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History center event has kids learning by hand
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A selection of pens made from turned wood is displayed at the Northeast Georgia History Museum during family day Sunday afternoon.

There was a heated battle going on at the Northeast Georgia History Center on Sunday afternoon.

Four-year-old Rachel Hall was up against her mother, Karen Stone, and her friend, 7-year-old McKenzie Fortner.

The goal?

Be the first to find the most items in the Olden Days scavenger hunt.

Hall, Stone and Fortner were just three of many at the “Olden Days and Olden Ways” themed day for the Northeast Georgia History Center’s Family Sunday.

“I think they get to do a lot of hands-on things here that they don’t really get at preschool or elementary school,” Stone said. “They get to see people dressed up, which they could see in a book at school, but they don’t really get to see that hands-on.”

Julie Carson, the education and volunteer coordinator at the Northeast Georgia History Center, said all the events planned for Sunday had roots in our colonial heritage. The Georgia Mountain Handspinners were demonstrating the art of spinning, showing kids how it works. As Don Bedelle was showing how to do wood-turning, Ed Rigel was talking about gardening in colonial times.

Gates and Kay Scoville were in charge of a project called “leather britches,” which showed kids how to preserve green beans.

“This was a way of preserving beans before we had refrigeration,” Carson said. “The kids will get to string two or three beans together.”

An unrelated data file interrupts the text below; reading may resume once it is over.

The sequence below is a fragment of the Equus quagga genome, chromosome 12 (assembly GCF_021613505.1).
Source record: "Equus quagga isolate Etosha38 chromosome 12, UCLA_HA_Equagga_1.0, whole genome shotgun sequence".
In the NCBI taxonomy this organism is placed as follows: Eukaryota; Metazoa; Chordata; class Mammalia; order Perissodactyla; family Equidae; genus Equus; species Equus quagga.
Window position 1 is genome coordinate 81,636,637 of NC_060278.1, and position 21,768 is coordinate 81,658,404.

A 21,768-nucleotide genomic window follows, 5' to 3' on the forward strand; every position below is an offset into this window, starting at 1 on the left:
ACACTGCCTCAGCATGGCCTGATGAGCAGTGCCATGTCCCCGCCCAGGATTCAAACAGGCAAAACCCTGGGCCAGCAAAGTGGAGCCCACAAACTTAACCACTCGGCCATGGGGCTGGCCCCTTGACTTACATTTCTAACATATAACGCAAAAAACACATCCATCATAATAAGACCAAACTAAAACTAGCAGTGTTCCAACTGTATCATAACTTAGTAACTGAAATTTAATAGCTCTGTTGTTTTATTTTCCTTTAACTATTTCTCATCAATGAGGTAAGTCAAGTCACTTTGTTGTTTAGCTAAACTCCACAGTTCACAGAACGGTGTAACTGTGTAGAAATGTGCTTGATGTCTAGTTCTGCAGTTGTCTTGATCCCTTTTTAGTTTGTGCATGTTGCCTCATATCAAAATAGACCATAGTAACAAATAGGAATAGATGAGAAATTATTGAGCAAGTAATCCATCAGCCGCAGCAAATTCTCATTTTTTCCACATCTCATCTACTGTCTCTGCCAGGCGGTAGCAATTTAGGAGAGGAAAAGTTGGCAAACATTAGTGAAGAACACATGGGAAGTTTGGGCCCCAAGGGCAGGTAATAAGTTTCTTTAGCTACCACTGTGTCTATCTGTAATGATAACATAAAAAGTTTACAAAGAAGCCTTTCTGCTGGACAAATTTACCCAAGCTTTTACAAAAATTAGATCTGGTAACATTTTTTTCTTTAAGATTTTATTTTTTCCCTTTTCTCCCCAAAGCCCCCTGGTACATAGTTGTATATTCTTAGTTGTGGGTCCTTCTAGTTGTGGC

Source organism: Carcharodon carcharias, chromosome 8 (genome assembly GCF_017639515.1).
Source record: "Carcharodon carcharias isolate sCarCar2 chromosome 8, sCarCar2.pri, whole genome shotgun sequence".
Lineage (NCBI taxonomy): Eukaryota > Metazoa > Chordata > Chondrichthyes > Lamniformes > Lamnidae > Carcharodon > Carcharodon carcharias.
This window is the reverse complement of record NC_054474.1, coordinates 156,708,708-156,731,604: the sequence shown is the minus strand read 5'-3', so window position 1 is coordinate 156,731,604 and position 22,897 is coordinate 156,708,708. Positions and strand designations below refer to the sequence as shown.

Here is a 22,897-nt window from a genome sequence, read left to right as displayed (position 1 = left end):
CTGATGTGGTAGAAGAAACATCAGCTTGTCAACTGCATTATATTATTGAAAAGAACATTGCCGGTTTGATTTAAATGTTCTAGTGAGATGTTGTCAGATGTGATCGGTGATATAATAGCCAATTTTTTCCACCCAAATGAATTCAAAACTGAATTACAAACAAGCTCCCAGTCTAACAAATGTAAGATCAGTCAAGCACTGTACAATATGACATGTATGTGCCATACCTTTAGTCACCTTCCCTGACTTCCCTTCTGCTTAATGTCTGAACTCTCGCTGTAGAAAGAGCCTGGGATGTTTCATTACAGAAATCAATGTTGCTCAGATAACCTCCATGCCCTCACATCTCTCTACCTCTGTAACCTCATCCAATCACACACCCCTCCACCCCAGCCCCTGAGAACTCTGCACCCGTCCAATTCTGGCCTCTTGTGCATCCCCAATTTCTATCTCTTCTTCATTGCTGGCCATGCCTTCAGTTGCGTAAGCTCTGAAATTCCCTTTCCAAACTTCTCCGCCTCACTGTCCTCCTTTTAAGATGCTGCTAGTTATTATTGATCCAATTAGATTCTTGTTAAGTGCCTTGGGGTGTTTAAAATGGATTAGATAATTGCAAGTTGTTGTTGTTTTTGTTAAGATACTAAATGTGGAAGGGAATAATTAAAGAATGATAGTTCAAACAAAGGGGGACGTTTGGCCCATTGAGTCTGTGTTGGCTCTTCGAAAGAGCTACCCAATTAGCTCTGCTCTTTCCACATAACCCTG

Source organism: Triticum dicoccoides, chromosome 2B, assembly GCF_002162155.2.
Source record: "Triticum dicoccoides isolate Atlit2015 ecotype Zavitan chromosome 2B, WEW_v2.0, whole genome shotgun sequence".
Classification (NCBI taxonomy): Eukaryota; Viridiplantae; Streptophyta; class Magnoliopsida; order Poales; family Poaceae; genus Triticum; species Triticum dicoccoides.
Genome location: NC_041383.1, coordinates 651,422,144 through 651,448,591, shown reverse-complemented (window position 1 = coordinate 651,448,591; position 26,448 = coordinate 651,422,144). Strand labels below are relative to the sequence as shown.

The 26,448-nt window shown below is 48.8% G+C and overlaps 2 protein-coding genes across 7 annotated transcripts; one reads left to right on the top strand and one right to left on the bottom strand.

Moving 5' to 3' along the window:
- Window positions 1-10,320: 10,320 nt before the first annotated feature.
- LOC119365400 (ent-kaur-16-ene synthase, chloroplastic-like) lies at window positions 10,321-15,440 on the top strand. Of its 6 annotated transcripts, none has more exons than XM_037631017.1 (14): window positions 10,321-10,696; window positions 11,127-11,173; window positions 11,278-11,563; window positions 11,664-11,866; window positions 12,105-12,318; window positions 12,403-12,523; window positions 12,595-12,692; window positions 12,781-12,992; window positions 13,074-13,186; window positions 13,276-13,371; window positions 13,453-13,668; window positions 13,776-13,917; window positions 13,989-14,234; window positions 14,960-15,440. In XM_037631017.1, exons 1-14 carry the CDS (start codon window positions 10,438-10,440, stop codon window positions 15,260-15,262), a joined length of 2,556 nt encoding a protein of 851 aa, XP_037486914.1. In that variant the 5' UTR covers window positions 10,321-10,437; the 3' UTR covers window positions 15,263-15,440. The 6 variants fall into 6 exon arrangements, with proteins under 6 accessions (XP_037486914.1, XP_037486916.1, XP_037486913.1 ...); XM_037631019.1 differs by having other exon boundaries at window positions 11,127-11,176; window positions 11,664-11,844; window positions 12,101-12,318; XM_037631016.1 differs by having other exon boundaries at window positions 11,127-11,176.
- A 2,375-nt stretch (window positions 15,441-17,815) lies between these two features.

Glen Kyle, the managing director of the Northeast Georgia History Center, was dressed up in colonial apparel and ready to teach kids about what it was like to hunt in colonial times. As families come through the History Center, he said, he tries to make them realize how good we have it now — because of past sacrifices.

“We wake up in a home that has electricity, running water and flushing toilets,” Kyle said. “We can drive down the road and buy almost any kind of food that we want, and our vehicles are air conditioned — these are things that we take so much for granted.”

Carson said by seeing how things were in the past, kids will “definitely have an appreciation for the way things are now.”

“They had to shear the sheep, pluck the cotton, develop the fiber and then the cloth, and then they had pants to wear.”

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